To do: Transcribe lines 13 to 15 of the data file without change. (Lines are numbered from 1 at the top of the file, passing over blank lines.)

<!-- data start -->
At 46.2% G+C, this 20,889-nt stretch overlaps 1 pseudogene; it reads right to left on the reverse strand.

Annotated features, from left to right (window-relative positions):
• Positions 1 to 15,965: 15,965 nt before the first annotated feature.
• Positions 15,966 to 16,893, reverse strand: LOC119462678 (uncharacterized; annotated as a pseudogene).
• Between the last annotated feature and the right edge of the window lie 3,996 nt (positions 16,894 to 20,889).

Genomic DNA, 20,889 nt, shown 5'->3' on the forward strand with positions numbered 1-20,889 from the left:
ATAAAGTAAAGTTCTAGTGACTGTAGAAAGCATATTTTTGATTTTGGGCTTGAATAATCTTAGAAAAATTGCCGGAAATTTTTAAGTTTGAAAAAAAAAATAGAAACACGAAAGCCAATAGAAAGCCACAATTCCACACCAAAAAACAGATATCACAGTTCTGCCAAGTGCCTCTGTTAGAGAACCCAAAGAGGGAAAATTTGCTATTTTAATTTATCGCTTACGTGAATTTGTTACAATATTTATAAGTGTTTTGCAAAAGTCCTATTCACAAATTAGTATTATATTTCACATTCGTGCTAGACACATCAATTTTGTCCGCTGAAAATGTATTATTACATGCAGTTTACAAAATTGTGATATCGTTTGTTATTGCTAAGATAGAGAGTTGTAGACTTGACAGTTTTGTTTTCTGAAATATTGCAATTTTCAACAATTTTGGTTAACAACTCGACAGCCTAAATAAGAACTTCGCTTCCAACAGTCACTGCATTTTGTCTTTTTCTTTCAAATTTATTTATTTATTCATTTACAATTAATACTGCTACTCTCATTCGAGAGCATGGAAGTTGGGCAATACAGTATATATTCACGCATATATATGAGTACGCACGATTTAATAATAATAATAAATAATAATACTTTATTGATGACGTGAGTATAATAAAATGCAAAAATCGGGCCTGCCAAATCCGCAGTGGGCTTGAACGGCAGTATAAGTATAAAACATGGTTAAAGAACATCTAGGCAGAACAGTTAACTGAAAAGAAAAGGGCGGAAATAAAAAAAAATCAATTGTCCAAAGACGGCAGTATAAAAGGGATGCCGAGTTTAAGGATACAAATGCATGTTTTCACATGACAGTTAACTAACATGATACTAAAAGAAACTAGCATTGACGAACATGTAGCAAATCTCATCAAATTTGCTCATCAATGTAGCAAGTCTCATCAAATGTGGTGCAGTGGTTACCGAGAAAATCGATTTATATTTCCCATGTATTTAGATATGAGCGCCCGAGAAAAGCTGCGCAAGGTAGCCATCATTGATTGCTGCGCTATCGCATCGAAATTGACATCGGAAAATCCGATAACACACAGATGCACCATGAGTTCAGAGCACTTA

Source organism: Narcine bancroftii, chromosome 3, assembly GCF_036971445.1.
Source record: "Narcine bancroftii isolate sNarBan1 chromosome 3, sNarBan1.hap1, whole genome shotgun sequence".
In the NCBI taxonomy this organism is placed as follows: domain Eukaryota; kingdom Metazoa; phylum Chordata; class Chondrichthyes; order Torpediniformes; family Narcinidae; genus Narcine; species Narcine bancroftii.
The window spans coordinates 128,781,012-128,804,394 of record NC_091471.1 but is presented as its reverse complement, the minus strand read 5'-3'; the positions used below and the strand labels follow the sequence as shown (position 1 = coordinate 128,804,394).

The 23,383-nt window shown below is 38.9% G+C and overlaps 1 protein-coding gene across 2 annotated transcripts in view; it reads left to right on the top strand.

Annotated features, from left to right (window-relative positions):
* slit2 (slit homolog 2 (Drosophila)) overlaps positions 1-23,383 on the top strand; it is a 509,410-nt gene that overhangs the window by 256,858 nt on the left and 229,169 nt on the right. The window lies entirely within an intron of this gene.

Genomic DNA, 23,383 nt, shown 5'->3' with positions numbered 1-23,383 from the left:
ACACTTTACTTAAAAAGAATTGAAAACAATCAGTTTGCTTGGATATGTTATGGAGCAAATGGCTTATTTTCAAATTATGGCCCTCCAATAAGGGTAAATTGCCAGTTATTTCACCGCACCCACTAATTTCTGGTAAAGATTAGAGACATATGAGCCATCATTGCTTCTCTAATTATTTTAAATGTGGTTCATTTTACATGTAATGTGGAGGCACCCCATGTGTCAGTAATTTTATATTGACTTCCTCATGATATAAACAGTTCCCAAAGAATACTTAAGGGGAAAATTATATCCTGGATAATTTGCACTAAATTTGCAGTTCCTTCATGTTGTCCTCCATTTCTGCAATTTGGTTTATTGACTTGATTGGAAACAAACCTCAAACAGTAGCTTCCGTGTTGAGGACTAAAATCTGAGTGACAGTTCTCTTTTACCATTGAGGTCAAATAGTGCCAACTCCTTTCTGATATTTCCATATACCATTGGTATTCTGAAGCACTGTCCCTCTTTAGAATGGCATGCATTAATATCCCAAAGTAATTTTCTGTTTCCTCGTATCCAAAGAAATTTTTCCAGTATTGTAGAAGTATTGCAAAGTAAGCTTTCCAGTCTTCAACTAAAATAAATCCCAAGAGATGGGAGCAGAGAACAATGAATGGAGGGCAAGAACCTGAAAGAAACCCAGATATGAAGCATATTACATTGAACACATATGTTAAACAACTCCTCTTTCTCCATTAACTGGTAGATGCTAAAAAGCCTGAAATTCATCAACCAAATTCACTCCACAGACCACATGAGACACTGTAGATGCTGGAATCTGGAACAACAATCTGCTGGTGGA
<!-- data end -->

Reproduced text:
Annotated features, from left to right (window-relative positions):
* slit2 (slit homolog 2 (Drosophila)) overlaps positions 1-23,383 on the top strand; it is a 509,410-nt gene that overhangs the window by 256,858 nt on the left and 229,169 nt on the right. The window lies entirely within an intron of this gene.

Genomic DNA, 23,383 nt, shown 5'->3' with positions numbered 1-23,383 from the left: